The Collapse in Law Enforcement: As Arrest Rates Plummet, People Have Been Less Willing to Report Crime

Apr 5, 2024 | Law Enforcement, Original Research

The American news media has been working overtime to convince people that violent crime is dramatically falling. Here are typical headlines from ABC News and NPR.

“US stats show violent crime dramatically falling, so why is there a rising clash with perception? ‘I don’t believe the statistics,'”‘ said Auriol Sonia Morris, a Trump supporter.”

Bill Hutchinson, “US stats show violent crime dramatically falling, so why is there a rising clash with perception?,” ABC News, March 22, 2024

“Violent crime is dropping fast in the U.S. — even if Americans don’t believe it”

Karen Zamora, Ari Shapiro, and Courtney Dorning, “Violent crime is dropping fast in the U.S. — even if Americans don’t believe it,” NPR, February 12, 2024.

Murder plummeted in the United States in 2023 at one of the fastest rates of decline ever recorded, Asher found, and every category of major crime except auto theft declined.

Yet 92% of Republicans, 78% of independents and 58% of Democrats believe crime is rising, the Gallup survey shows. . . .

Ken Dilanian, “Most people think the U.S. crime rate is rising. They’re wrong.” NBC News, December 16, 2023.

NBC and NPR pointed out that the murder rate in 2023 was lower than in 2022. Unfortunately, their discussion ignores that the murder rate was still 7% above where it was in 2019.

The news media often focuses on the initial murder rate data, though the ABC News article and others looked at the FBI’s 2022 violent crime data, which points out that violent crime reported to police declined in 2022. 

But, there is a big problem with using the FBI Uniform Crime Report data on crimes reported to police because victims don’t report most crimes (UCR data available here). More importantly, the number of crimes reported to police falls as the arrest rate declines. If people don’t think the police will solve their cases, they are less likely to report them to the police. While the violent crime rate reported to police fell by 1.7% between 2021 and 2022, the National Crime Victimization Survey shows that total violent crime (reported and non-reported) rose from 16.5 to 23.5 per 100,000 (Links to the NCVS are available at the bottom of this page). Violent crime in 2022 was above the rate the last year before the pandemic in 2019 and above the average for the five years from 2015 to 2019.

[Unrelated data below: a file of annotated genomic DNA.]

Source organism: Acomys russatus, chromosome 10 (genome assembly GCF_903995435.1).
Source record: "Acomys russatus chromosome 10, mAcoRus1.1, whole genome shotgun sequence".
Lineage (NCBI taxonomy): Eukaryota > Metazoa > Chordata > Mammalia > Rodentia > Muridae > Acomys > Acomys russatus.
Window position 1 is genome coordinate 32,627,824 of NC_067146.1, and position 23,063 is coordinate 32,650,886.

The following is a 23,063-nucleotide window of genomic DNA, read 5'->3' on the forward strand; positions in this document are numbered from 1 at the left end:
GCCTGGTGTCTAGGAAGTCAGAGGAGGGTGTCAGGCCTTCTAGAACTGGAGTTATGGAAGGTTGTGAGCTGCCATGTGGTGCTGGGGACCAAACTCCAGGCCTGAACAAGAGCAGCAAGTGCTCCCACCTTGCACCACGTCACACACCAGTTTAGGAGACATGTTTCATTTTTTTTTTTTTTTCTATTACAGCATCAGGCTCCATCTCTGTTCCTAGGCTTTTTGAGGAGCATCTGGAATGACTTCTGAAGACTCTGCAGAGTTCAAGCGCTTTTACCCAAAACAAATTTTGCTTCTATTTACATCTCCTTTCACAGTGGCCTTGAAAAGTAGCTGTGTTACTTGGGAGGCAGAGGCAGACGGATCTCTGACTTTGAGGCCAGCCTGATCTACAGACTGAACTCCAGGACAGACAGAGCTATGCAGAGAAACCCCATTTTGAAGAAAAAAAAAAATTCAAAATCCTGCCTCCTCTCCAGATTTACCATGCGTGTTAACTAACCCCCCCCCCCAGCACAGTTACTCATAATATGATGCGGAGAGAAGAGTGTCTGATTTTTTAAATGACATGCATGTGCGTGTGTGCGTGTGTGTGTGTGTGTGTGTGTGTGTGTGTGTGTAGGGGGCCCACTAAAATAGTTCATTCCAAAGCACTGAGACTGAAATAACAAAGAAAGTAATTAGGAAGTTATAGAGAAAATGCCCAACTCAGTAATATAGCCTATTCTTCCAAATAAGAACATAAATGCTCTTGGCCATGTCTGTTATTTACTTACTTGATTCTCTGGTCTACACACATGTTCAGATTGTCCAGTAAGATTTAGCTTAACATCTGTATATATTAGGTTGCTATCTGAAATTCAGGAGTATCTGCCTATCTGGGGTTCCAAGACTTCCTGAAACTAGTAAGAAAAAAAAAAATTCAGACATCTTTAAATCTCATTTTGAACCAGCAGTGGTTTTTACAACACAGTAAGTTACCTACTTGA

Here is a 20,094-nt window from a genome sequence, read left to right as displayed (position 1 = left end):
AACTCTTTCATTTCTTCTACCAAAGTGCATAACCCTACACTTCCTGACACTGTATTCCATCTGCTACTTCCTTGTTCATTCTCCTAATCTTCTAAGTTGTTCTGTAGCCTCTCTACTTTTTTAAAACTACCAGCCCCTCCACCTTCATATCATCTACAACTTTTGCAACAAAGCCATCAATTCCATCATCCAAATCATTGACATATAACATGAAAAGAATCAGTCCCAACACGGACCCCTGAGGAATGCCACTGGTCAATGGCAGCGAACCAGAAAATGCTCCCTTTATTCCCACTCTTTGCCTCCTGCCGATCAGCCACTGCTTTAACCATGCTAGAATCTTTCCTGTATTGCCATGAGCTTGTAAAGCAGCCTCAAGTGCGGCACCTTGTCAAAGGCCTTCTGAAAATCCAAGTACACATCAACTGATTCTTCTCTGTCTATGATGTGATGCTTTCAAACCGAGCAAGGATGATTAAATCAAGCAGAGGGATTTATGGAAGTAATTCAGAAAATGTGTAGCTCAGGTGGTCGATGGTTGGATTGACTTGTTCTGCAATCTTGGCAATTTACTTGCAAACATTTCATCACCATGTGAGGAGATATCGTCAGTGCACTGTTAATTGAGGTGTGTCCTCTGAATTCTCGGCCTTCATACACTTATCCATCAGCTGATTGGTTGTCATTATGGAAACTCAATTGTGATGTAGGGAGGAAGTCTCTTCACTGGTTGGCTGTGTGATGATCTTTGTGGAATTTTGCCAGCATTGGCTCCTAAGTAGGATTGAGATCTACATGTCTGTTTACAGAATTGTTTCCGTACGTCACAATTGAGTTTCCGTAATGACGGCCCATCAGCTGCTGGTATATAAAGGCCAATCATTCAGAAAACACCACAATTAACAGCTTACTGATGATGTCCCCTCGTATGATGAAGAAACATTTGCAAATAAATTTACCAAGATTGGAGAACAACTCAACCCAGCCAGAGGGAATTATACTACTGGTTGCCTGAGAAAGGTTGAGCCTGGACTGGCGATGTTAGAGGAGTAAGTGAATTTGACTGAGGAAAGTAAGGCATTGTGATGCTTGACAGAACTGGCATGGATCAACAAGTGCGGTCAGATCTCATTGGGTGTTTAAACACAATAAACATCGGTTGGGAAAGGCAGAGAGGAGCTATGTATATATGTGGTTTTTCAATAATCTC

This divergence arises for several reasons. In 2021, 37% of police departments stopped reporting crime data to the FBI (including large departments for Chicago, Los Angeles, and New York), and others are underreporting crimes. But also because of the dramatic decline in arrest rates.

Figure 1, presented at the top of this post, illustrates the dramatic drop in arrest rates for violent crimes reported to the police. If you compare the last five years before COVID-19 to 2022, the arrest rate for violent crime across all cities fell by 20%. But for cities with over one million people, it fell by 54%. The drops in arrest rates by type of violent crime ranged from 15% to 27% for all cities and from 38% to 58% for cities with more than one million people (Figures 2 and 3). Figure 4 shows the sudden drop in arrests for property crimes that started in 2020. Comparing the five years from 2015-2019 to the arrest rate in 2022 shows a drop of 33% for all cities and a 63% decline for cities with more than a million people. All the data is in the Excel available here.

To get another idea of what these numbers mean, in 2022, with 41.5% of violent crimes reported to the police and only 35.2% of those resulting in an arrest, that implies that only 14.6% of violent crimes result in an arrest (Figure 5). If you take the 20.3% of reported violent crimes in large cities resulting in an arrest, that implies that only 8.4% of all violent crimes resulted in an arrest. For property crimes, the numbers are even worse. With 31.8% of property crimes reported to police and only 11.9% of those reported crimes resulting in an arrest, that means that only 3.8% of all property crimes result in an arrest. For large cities with over a million people, only 1.4% of all property crimes result in an arrest.

The notion that the rate at which victims report crimes to police closely tracks changes in arrest rates has long been understood. For example, Figure 6 shows the relationship for violent and property crime data from 1973 to 2005 (source: Freedomnomics, 2007, p. 115). 

The National Crime Victimization Survey data is available here.
https://bjs.ojp.gov/document/cv22.pdf

https://bjs.ojp.gov/content/pub/pdf/cv21.pdf

https://bjs.ojp.gov/sites/g/files/xyckuh236/files/media/document/cv20.pdf

https://bjs.ojp.gov/content/pub/pdf/cv18.pdf

https://bjs.ojp.gov/content/pub/pdf/cv17.pdf

https://bjs.ojp.gov/content/pub/pdf/cv16re.pdf

johnrlott

1 Comment

  1. Mike C

    Thank you for all of this Dr. Lott. I look forward to your newsletters!
    I looking at the data, can you please let me know why the charts exclude 2021? Thank you.

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